LinkedIn’s China rival Maimai raises $200 million ahead of US IPO

maimai

Maimai, China’s biggest rival to LinkedIn, announced that the company received a $200 million D Series investment this April in what the company claims to be the largest funding ever in the professional networking market. With a valuation of at least $1 billion company has been raised to unicorn status.

Global venture capital DST led the funding with the participation of existing investors of IDG, Morningside Venture Capital, and DCM.

In addition, the firm says it plans to invest RMB 1 billion (around $150 million) over the next three years in a career planning program it launched in partnership with over 1000 companies including global top-500 firm Cisco and Chinese renowned firms like Fashion Group and Focus Media.

With the new funding, the company is gearing up for a US IPO and overseas expansion in the second half of 2019, according to the company founder and CEO Lin Fan.

Launched in the fall of 2013, Maimai aims particularly at business people as a platform to connect professional workers and offer employment opportunities. The site now claims over 50 million users. As a Chinese counterpart of LinkedIn, Maimai has been competing head-on with Chinese arm of the US professional networking giant since its establishment and gradually gaining an upper hand with features tailored for local tastes.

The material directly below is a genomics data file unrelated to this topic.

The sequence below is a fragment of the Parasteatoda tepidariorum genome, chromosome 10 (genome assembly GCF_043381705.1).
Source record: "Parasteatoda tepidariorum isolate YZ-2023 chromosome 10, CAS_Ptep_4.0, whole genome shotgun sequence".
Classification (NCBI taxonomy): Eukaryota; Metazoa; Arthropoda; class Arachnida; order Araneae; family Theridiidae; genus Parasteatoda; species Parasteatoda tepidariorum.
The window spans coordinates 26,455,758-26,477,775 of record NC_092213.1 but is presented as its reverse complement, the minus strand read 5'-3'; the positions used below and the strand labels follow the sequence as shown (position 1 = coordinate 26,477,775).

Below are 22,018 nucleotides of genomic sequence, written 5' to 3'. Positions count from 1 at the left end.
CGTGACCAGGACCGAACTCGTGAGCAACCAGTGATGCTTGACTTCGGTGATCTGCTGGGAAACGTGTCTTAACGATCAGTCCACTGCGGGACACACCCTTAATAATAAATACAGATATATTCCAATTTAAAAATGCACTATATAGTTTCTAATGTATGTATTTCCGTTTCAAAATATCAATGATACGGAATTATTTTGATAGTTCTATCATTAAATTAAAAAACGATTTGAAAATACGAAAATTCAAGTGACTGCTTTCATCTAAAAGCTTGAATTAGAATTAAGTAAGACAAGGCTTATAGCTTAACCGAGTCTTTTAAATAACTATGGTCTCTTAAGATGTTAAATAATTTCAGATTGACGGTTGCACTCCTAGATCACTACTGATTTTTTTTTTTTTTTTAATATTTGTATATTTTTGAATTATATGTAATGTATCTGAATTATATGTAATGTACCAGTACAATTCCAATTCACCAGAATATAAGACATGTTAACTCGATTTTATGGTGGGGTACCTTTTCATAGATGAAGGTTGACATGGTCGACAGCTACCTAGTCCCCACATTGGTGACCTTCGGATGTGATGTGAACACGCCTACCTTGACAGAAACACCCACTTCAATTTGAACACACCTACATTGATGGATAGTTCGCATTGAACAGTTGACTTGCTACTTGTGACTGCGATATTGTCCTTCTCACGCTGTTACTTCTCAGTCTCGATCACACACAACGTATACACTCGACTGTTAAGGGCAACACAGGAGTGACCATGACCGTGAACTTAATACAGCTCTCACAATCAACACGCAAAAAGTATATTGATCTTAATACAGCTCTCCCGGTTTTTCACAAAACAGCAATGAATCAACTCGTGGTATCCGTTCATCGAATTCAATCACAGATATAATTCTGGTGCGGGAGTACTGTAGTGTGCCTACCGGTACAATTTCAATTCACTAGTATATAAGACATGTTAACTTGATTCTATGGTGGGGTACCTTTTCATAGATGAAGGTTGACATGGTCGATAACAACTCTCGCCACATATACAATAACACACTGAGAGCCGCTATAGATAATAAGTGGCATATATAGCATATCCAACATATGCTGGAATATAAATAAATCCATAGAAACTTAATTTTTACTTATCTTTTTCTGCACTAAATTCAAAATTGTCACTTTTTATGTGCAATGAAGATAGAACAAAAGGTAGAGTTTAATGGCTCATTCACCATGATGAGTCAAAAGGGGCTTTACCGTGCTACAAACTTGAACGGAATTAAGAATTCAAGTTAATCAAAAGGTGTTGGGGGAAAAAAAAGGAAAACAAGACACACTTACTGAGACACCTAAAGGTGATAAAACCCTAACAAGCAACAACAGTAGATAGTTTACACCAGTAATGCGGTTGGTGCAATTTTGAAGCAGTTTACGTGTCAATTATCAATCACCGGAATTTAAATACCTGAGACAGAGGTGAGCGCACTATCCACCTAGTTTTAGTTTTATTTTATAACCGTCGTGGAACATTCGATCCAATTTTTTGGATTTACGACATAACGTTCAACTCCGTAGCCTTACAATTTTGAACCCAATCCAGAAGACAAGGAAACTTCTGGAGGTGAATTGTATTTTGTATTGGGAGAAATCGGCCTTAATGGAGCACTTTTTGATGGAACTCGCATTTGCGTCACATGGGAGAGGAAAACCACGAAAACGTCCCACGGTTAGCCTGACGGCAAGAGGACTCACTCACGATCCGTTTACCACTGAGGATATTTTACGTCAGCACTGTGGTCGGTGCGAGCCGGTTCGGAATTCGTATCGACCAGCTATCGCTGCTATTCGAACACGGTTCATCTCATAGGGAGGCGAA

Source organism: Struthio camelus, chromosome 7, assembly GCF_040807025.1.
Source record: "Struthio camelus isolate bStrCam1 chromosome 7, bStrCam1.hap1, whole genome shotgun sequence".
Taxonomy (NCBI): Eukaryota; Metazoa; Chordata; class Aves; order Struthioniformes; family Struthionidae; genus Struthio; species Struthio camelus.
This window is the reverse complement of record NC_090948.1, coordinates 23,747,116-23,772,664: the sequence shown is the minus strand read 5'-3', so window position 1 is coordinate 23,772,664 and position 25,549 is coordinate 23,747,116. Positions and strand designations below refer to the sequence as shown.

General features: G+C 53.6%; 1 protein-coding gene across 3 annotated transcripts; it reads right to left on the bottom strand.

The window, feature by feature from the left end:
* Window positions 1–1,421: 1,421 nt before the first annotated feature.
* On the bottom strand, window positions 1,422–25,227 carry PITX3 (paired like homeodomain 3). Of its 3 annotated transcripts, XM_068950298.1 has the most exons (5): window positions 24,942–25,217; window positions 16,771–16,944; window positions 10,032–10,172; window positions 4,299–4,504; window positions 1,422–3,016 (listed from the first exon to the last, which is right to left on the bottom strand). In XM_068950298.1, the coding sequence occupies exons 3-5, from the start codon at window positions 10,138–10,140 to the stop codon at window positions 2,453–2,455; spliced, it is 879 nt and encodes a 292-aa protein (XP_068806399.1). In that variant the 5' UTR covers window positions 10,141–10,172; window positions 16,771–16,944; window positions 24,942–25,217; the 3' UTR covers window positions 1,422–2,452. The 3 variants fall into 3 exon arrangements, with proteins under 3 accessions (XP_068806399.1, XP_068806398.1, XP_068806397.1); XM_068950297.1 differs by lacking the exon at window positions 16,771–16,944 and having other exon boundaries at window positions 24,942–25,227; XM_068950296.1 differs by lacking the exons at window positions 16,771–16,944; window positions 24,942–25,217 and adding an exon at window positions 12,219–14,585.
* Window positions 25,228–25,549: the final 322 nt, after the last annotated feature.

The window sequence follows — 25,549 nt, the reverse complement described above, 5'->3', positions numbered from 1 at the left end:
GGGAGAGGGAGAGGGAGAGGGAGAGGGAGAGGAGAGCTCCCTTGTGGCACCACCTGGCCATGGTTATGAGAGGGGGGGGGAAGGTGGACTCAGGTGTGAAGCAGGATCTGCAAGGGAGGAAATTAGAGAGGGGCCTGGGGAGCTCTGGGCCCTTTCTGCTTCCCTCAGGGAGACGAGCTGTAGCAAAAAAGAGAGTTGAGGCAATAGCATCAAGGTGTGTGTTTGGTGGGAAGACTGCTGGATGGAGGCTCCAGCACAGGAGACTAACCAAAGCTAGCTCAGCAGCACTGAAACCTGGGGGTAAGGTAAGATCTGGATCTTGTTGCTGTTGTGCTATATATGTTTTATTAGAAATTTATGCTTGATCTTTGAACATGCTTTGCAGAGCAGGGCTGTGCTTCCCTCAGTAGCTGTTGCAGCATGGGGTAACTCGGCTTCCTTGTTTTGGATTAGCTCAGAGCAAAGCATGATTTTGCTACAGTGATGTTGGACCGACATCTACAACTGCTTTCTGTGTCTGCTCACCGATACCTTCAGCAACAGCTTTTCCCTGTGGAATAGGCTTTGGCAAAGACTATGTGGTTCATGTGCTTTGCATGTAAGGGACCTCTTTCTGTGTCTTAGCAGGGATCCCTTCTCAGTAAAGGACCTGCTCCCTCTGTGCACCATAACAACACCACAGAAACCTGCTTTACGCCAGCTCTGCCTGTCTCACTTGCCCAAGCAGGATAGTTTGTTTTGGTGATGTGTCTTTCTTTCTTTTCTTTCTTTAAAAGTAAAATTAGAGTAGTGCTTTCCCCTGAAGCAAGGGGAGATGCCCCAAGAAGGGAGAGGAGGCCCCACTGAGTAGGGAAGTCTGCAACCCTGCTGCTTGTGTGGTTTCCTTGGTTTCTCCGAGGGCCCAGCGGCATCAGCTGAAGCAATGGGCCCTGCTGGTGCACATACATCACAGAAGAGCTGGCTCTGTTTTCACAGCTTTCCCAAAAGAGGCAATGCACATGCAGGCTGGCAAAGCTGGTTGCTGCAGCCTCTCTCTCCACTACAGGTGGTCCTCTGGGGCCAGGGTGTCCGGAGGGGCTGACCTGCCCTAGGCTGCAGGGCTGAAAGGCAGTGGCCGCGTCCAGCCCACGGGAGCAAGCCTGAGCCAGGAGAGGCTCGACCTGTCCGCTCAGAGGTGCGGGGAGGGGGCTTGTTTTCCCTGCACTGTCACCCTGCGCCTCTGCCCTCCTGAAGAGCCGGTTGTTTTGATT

Chinese market research firm iResearch ranked Maimai ahead of LinkedIn for the first time in the rankings of China’s most popular social networking apps in April last year. The firm further gains ground this year as its user penetration rate reaching 83.8% in June, far higher than LinkedIn China’s 11.8%, according to data from research institute Analysys.

As a China-born company, Maimai gained momentum over the past two years with localized features, such as the anonymous chatting, mobile-first, real-name registration, and partnerships with Chinese emerging tech giants. But like many of Chinese tech services, the company is subject to the state’s tight online regulation. The government watchdog has ordered Maimai to remove the anonymous posting section on its platform last month.